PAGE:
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Level 1

I have a sole proprietor business and put my own capital into the business. where do i show that capital investment on my schedule c?

i started a sole proprietor business in 2014 and put my own capital into the business. where do i show that capital on my schedule c?

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Level 12

I have a sole proprietor business and put my own capital into the business. where do i show that capital investment on my schedule c?

Your capital investment is your equity in the business. Equity is not reported on Schedule C, only income and expenses. If you funded your business out of your "capital", then your contributions are reflected in the expenses and assets in the business (money spent on your business).

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Level 12

I have a sole proprietor business and put my own capital into the business. where do i show that capital investment on my schedule c?

Your capital investment is your equity in the business. Equity is not reported on Schedule C, only income and expenses. If you funded your business out of your "capital", then your contributions are reflected in the expenses and assets in the business (money spent on your business).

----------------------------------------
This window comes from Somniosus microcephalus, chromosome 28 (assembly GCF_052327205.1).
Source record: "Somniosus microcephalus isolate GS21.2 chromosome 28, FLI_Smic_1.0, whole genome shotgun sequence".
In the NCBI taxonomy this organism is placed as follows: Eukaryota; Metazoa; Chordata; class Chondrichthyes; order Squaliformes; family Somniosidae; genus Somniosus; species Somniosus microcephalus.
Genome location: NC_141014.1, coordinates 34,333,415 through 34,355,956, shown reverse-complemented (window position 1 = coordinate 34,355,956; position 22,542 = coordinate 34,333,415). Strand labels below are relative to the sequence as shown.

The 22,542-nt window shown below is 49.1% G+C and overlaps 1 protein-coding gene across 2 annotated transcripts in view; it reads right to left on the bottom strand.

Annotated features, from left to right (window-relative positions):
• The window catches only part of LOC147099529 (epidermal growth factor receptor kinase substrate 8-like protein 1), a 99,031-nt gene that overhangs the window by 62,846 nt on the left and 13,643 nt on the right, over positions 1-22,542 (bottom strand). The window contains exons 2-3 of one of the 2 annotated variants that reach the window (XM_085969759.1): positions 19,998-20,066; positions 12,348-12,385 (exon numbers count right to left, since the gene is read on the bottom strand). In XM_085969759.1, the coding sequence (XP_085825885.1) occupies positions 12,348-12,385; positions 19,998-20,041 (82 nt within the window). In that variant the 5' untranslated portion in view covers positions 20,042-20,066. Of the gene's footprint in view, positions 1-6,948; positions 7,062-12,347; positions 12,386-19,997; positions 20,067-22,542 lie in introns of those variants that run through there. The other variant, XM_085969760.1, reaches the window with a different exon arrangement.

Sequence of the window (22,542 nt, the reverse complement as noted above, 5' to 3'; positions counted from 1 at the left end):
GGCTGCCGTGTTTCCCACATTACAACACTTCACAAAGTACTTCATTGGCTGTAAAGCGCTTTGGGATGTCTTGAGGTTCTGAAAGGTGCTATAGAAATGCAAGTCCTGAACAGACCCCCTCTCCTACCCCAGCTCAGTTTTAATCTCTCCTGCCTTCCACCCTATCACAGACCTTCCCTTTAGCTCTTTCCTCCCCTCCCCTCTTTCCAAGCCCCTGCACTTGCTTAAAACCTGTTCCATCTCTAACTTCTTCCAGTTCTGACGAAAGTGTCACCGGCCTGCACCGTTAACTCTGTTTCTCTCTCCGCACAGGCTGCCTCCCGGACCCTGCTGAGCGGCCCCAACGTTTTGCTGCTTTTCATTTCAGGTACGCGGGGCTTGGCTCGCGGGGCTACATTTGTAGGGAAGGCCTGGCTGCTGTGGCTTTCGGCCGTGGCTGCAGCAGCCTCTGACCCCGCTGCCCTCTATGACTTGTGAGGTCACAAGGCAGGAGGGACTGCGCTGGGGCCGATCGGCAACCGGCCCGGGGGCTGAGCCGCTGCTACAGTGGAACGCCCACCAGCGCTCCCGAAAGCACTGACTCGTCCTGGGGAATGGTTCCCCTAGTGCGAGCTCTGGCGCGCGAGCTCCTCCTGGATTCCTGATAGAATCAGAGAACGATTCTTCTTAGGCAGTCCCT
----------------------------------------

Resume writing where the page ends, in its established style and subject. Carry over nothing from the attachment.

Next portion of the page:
Level 11

I have a sole proprietor business and put my own capital into the business. where do i show that capital investment on my schedule c?

If you invested assets (computers, furniture , machinery) you have to depreciate it. Each category has its own depreciation schedule.

Level 2

I have a sole proprietor business and put my own capital into the business. where do i show that capital investment on my schedule c?

 Is my contributed capital considered income to my sole proprietor business?

Level 20

I have a sole proprietor business and put my own capital into the business. where do i show that capital investment on my schedule c?

The IRS considers a sole proprietorship or single member LLC to be a disregarded entity. In other words, the IRS does not recognize your business as a separately taxable entity. Income earned by the business is "exactly" the same as income earned by you. Therefore, you can't have a "capital investment" in yourself.

You may have what is referred to as "startup costs". Startup costs are claimed in the first year you are "Open for business" and it flat out does not matter in what year those startup costs were incurred either. Basically, startup costs are the money you have to spend before you can open for business. For example, you may need to purchase tools and equipment for your business, pay all sorts of business registration fees to your town, city, county, parish and state, or purchase some type of liability insurance. All of these expenses are things you *HAVE* to pay for before you can put that "open for business" sign up.

So startup costs are claimed in the first year the business is open. For that first year you can only claim a maximum of $5000 of startup costs, or your first year's taxable business income earnings; whichever is *LOWER*. Anything over that gets amortized and deducted over the next 15 years.

 

Level 20

I have a sole proprietor business and put my own capital into the business. where do i show that capital investment on my schedule c?


@candy_conley6 wrote:

 Is my contributed capital considered income to my sole proprietor business?


NO ... it is NOT income.  Seed money from the business owner is NEVER considered taxable income ... why would you even want to pay income taxes on money you simply moved from your right pocket to the left pocket of your pants ?